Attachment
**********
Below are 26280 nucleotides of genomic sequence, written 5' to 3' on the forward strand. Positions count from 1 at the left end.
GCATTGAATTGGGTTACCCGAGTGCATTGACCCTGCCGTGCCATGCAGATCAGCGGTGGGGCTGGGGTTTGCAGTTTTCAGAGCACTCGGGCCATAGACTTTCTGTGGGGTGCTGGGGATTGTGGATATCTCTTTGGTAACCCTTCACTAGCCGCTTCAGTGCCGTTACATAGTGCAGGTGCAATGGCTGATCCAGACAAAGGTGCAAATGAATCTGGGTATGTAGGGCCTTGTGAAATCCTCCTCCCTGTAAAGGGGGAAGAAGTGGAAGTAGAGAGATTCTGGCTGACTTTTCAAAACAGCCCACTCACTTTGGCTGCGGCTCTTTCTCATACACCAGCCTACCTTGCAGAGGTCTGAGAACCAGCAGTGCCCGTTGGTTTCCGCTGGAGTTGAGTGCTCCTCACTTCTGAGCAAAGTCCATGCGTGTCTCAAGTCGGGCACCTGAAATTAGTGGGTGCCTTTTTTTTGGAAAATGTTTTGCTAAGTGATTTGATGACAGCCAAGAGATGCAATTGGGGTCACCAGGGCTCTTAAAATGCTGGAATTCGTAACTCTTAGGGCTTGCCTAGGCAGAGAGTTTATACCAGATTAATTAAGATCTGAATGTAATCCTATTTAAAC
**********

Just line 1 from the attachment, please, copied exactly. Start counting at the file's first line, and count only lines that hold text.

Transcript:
Below are 26280 nucleotides of genomic sequence, written 5' to 3' on the forward strand. Positions count from 1 at the left end.